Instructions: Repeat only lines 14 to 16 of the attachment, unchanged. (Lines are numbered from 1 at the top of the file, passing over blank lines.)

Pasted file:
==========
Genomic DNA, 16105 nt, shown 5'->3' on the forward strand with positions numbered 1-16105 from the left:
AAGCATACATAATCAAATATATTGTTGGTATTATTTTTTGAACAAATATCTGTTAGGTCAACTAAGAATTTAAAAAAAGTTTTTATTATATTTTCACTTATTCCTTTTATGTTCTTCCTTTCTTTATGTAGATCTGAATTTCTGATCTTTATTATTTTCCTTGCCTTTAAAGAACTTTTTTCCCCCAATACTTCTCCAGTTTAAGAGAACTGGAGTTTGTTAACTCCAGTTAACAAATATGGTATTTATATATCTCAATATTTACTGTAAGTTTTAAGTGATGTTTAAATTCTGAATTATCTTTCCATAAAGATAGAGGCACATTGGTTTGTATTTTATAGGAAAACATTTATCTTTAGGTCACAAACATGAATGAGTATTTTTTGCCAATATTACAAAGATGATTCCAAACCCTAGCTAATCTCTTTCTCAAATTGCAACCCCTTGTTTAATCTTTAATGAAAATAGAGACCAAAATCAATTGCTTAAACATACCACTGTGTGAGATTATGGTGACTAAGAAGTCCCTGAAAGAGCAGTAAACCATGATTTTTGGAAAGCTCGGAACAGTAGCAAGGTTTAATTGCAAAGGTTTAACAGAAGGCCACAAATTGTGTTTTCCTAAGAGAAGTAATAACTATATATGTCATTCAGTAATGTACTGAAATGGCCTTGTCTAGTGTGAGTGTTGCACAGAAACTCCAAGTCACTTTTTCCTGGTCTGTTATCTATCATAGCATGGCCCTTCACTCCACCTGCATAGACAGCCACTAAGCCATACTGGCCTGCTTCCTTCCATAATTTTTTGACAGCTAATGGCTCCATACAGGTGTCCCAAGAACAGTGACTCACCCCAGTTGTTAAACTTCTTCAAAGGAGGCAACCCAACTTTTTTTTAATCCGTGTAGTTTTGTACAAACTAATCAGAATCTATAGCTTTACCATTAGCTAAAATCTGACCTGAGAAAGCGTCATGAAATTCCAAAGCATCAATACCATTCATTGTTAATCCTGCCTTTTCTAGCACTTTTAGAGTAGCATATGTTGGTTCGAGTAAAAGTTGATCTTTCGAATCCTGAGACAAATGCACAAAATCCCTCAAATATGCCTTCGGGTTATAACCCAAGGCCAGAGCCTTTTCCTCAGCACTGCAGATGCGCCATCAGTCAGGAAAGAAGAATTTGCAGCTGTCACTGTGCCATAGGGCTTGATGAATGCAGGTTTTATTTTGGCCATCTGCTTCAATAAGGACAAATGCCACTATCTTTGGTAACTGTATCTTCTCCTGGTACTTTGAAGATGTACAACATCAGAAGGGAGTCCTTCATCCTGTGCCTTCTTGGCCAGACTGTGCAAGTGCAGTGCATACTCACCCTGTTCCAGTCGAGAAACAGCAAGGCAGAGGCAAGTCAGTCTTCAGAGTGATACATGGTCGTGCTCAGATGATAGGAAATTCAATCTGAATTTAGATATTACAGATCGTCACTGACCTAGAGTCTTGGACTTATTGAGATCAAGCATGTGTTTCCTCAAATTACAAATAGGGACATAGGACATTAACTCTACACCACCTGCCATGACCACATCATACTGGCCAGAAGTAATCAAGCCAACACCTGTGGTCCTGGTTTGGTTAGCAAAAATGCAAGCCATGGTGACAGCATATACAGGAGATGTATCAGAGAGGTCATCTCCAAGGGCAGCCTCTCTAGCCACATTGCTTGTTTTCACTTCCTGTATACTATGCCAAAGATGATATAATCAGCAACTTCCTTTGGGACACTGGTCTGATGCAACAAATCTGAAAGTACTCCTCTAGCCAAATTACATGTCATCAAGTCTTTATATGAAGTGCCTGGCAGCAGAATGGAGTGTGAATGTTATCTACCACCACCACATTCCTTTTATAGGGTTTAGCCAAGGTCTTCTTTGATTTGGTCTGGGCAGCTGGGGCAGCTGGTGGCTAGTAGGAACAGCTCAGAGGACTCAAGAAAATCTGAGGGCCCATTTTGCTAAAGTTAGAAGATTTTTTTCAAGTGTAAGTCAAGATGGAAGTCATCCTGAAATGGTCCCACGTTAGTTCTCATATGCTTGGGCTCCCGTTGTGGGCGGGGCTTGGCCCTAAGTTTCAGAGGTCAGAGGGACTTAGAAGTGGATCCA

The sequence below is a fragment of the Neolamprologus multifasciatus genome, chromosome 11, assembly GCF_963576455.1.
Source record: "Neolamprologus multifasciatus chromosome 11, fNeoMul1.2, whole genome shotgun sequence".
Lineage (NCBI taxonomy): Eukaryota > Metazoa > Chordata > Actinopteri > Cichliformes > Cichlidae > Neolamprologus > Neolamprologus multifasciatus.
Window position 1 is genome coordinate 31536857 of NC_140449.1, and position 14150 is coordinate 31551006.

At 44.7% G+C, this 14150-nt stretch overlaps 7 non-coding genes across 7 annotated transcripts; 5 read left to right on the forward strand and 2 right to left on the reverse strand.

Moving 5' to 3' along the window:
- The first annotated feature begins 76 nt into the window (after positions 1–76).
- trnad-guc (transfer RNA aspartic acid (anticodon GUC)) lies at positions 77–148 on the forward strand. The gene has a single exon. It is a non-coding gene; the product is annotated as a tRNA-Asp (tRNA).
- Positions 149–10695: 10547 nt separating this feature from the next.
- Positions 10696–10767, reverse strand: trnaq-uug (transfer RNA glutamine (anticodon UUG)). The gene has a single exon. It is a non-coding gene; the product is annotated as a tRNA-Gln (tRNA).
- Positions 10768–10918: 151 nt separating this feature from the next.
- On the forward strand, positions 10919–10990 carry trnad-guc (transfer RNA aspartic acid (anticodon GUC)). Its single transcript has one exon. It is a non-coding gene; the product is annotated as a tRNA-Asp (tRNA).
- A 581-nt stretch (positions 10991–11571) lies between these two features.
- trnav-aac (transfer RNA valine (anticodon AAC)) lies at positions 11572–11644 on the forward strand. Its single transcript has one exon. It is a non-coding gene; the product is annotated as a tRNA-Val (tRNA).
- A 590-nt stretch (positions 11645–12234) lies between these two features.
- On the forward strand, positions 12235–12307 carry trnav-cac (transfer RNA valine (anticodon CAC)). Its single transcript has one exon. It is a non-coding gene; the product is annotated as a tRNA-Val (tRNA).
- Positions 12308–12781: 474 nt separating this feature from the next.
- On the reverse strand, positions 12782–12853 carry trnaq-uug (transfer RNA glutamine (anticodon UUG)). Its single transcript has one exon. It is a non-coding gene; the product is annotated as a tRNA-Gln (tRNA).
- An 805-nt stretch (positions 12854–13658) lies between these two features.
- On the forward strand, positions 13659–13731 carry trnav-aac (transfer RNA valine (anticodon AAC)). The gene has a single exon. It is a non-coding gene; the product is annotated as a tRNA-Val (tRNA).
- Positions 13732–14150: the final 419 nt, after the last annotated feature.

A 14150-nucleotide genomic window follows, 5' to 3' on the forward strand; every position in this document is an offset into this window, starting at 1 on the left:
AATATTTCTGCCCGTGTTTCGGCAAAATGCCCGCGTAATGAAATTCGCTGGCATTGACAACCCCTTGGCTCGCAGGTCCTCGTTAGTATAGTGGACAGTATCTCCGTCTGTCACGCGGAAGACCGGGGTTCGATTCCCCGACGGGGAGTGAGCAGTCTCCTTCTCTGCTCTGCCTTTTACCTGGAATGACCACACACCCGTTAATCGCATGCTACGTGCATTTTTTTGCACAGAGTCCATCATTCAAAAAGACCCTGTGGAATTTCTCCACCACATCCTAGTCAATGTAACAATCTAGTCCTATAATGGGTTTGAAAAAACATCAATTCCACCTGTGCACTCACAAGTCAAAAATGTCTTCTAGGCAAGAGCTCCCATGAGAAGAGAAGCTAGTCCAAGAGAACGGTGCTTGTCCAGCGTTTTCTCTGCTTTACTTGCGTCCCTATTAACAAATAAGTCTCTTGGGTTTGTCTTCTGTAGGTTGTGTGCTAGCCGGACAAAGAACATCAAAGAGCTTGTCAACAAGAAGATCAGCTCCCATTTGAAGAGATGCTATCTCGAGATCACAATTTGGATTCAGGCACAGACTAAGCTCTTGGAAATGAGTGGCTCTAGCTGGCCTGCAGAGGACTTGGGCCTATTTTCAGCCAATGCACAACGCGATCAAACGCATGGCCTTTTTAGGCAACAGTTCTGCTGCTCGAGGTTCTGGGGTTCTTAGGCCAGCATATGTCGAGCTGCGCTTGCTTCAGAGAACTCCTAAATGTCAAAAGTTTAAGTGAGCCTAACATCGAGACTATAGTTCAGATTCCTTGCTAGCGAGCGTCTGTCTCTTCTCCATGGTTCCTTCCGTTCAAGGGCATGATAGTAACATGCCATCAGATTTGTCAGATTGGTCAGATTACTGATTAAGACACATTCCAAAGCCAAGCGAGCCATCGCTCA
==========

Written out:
- On the forward strand, positions 10919–10990 carry trnad-guc (transfer RNA aspartic acid (anticodon GUC)). Its single transcript has one exon. It is a non-coding gene; the product is annotated as a tRNA-Asp (tRNA).
- A 581-nt stretch (positions 10991–11571) lies between these two features.
- trnav-aac (transfer RNA valine (anticodon AAC)) lies at positions 11572–11644 on the forward strand. Its single transcript has one exon. It is a non-coding gene; the product is annotated as a tRNA-Val (tRNA).